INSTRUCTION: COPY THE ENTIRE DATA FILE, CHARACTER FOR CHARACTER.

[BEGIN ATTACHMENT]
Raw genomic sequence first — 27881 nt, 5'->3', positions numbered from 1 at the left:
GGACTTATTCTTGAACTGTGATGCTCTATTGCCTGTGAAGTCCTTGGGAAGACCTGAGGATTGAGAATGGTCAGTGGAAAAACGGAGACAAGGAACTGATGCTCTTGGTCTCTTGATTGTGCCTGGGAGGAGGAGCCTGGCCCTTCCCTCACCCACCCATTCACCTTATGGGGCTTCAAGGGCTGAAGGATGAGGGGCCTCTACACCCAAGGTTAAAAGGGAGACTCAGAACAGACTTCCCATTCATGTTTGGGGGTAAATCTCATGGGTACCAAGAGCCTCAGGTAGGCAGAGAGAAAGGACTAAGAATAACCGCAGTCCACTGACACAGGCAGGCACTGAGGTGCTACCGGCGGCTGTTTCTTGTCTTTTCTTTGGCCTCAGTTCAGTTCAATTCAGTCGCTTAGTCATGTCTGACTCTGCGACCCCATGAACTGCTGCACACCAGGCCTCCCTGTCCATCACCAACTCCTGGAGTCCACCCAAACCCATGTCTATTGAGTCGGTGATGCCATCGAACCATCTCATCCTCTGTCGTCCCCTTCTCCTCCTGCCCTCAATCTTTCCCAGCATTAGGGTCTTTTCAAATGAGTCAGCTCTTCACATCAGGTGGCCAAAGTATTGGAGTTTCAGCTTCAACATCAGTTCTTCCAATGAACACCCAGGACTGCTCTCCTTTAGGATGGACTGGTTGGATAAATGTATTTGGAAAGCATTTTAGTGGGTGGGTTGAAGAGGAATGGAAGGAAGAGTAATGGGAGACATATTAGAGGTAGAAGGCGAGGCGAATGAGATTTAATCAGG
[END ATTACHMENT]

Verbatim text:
Raw genomic sequence first — 27881 nt, 5'->3', positions numbered from 1 at the left:
GGACTTATTCTTGAACTGTGATGCTCTATTGCCTGTGAAGTCCTTGGGAAGACCTGAGGATTGAGAATGGTCAGTGGAAAAACGGAGACAAGGAACTGATGCTCTTGGTCTCTTGATTGTGCCTGGGAGGAGGAGCCTGGCCCTTCCCTCACCCACCCATTCACCTTATGGGGCTTCAAGGGCTGAAGGATGAGGGGCCTCTACACCCAAGGTTAAAAGGGAGACTCAGAACAGACTTCCCATTCATGTTTGGGGGTAAATCTCATGGGTACCAAGAGCCTCAGGTAGGCAGAGAGAAAGGACTAAGAATAACCGCAGTCCACTGACACAGGCAGGCACTGAGGTGCTACCGGCGGCTGTTTCTTGTCTTTTCTTTGGCCTCAGTTCAGTTCAATTCAGTCGCTTAGTCATGTCTGACTCTGCGACCCCATGAACTGCTGCACACCAGGCCTCCCTGTCCATCACCAACTCCTGGAGTCCACCCAAACCCATGTCTATTGAGTCGGTGATGCCATCGAACCATCTCATCCTCTGTCGTCCCCTTCTCCTCCTGCCCTCAATCTTTCCCAGCATTAGGGTCTTTTCAAATGAGTCAGCTCTTCACATCAGGTGGCCAAAGTATTGGAGTTTCAGCTTCAACATCAGTTCTTCCAATGAACACCCAGGACTGCTCTCCTTTAGGATGGACTGGTTGGATAAATGTATTTGGAAAGCATTTTAGTGGGTGGGTTGAAGAGGAATGGAAGGAAGAGTAATGGGAGACATATTAGAGGTAGAAGGCGAGGCGAATGAGATTTAATCAGG